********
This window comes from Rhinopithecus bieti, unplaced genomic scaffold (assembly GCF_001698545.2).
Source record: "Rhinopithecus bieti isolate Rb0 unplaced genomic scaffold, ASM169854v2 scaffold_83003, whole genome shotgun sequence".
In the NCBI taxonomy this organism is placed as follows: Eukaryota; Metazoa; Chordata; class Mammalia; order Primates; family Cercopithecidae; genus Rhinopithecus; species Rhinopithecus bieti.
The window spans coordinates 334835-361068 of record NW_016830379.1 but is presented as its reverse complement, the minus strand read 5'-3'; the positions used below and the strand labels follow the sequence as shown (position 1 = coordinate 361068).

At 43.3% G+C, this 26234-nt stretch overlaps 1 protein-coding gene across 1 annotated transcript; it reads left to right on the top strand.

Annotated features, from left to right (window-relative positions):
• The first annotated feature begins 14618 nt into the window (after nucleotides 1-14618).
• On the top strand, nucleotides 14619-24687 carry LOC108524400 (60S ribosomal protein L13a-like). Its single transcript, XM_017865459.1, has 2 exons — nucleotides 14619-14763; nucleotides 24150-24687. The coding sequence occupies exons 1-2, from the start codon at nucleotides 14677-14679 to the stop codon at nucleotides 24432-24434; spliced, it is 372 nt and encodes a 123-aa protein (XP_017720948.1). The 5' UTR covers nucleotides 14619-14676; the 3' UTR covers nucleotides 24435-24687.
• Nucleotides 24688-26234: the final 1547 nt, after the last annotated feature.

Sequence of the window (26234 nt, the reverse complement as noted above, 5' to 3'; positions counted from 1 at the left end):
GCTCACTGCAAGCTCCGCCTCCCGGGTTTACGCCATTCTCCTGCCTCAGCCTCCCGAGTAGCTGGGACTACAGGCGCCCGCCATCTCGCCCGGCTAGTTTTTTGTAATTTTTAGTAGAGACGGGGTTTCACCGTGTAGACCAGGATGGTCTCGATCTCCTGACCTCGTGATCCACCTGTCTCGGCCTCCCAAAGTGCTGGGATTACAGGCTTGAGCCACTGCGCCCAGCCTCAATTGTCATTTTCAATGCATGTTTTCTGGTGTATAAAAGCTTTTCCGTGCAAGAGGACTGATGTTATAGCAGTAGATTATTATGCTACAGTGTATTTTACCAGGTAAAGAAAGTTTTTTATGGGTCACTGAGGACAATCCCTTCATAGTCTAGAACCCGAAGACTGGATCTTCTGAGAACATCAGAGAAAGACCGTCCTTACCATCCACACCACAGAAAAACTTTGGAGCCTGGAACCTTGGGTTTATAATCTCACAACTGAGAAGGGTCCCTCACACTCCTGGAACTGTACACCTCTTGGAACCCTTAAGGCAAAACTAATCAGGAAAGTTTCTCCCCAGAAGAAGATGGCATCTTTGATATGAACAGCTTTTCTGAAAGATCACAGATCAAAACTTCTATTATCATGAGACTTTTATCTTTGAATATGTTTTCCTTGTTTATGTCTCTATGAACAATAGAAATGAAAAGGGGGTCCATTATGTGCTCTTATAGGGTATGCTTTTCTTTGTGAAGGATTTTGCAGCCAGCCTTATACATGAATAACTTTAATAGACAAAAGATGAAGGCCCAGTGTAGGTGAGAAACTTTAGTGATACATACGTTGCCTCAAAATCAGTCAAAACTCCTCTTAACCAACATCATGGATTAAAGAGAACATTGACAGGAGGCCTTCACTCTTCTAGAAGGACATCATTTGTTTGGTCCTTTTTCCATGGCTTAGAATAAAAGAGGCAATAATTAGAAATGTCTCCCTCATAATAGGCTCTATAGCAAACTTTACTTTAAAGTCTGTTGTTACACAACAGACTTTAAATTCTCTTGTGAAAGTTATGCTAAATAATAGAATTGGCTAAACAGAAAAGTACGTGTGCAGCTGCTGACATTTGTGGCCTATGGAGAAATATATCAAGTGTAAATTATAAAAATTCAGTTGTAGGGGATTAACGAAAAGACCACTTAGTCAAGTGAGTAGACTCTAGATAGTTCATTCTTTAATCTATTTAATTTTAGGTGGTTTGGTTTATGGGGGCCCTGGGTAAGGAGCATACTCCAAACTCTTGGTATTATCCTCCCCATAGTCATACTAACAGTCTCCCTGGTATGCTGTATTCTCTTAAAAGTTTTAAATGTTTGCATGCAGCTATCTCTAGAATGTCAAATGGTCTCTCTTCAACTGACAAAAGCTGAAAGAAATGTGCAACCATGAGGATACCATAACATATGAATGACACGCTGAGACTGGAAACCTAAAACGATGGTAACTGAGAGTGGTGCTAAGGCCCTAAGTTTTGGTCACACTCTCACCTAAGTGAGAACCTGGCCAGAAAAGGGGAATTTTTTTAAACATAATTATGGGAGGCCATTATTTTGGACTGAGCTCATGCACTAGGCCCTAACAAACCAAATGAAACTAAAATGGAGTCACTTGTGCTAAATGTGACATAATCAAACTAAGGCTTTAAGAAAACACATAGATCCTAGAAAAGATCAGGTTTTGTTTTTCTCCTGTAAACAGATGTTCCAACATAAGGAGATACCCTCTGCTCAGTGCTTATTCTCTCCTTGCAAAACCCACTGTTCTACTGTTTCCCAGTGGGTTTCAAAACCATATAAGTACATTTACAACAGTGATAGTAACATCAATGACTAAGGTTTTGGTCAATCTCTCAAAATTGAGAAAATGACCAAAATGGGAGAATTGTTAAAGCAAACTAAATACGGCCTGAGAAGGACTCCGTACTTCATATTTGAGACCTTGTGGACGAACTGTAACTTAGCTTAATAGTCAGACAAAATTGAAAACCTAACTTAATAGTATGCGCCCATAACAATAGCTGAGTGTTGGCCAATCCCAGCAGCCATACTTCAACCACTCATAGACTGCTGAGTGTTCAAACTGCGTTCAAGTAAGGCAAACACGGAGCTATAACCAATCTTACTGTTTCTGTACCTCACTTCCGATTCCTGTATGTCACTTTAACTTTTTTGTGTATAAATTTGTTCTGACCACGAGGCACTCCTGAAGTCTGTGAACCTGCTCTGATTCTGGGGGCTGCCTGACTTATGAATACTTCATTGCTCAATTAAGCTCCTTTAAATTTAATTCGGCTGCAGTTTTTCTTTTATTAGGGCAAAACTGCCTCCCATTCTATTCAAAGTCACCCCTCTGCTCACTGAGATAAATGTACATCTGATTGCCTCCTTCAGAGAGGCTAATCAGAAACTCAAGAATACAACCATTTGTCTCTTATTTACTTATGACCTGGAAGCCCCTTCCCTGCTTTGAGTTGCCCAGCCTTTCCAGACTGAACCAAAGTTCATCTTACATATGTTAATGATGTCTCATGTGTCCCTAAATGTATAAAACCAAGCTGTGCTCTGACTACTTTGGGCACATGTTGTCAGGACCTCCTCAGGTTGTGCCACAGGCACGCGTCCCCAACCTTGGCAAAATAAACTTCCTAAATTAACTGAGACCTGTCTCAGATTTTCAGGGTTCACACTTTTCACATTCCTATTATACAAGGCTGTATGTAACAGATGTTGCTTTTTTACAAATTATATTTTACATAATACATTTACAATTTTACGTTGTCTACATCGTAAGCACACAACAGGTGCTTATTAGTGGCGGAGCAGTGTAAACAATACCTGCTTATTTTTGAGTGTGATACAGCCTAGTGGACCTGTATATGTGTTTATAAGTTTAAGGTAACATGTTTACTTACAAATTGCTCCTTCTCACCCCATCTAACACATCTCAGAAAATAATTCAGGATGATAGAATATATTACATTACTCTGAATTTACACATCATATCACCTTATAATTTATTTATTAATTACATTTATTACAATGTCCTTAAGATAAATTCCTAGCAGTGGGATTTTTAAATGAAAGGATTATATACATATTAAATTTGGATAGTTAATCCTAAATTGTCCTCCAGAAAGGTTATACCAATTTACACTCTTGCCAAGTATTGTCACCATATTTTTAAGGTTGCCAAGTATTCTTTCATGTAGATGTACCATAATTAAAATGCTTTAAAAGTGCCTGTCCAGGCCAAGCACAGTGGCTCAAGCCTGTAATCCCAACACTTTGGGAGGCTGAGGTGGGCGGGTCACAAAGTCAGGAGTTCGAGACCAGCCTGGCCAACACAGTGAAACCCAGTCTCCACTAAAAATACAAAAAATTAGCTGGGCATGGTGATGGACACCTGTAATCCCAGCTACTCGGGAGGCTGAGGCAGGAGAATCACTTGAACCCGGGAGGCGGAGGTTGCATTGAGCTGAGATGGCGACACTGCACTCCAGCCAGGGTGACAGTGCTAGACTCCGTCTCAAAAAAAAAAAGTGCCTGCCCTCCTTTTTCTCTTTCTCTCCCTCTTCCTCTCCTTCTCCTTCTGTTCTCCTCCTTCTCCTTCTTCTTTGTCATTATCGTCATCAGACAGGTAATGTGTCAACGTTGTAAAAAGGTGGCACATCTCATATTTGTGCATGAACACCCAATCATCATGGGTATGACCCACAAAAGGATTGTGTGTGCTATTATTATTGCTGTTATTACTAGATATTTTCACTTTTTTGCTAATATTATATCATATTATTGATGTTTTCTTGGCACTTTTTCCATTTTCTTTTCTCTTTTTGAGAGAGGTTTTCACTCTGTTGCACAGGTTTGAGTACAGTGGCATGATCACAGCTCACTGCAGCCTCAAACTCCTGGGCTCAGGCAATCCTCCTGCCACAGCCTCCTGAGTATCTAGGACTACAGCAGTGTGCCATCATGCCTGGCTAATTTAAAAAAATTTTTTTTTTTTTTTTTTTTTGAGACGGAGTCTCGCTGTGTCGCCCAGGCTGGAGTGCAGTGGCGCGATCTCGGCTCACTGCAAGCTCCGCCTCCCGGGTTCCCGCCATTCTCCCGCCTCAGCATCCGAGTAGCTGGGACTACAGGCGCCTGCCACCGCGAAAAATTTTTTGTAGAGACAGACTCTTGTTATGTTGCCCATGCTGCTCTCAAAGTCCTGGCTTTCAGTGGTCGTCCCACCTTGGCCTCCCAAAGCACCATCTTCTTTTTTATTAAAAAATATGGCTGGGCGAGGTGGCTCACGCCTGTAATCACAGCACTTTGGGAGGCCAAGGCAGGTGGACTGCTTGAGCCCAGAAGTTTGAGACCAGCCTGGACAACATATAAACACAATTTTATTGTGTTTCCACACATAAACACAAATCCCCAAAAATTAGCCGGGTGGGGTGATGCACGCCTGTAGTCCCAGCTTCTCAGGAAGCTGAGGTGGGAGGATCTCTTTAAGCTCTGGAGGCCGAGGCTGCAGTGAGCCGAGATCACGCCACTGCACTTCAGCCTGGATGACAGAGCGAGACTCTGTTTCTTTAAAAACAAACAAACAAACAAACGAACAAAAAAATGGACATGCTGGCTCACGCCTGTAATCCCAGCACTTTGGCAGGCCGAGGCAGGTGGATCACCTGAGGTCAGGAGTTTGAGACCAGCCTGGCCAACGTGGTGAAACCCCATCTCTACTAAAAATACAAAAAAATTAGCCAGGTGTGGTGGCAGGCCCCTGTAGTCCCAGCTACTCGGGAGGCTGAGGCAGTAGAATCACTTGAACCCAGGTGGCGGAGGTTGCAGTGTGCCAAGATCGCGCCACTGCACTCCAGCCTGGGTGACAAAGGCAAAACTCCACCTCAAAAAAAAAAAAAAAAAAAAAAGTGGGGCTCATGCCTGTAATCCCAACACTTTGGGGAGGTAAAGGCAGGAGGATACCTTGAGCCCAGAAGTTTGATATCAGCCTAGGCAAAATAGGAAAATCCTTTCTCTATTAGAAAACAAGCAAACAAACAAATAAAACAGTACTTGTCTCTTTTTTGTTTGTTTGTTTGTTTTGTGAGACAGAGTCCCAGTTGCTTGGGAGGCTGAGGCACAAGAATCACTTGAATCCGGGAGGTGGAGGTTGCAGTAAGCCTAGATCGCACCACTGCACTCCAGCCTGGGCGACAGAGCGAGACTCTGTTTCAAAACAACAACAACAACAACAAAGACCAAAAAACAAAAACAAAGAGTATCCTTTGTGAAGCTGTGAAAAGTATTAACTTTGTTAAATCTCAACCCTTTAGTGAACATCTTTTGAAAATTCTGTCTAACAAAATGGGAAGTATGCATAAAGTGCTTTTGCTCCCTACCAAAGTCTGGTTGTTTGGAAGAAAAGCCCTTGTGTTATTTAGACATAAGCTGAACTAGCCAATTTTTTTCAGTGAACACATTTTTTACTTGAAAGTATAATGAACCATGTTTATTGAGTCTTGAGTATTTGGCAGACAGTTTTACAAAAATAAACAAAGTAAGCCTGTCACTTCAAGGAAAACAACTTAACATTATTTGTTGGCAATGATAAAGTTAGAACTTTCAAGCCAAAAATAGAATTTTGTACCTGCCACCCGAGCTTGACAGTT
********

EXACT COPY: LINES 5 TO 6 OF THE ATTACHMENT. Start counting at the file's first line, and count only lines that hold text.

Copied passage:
At 43.3% G+C, this 26234-nt stretch overlaps 1 protein-coding gene across 1 annotated transcript; it reads left to right on the top strand.

Annotated features, from left to right (window-relative positions):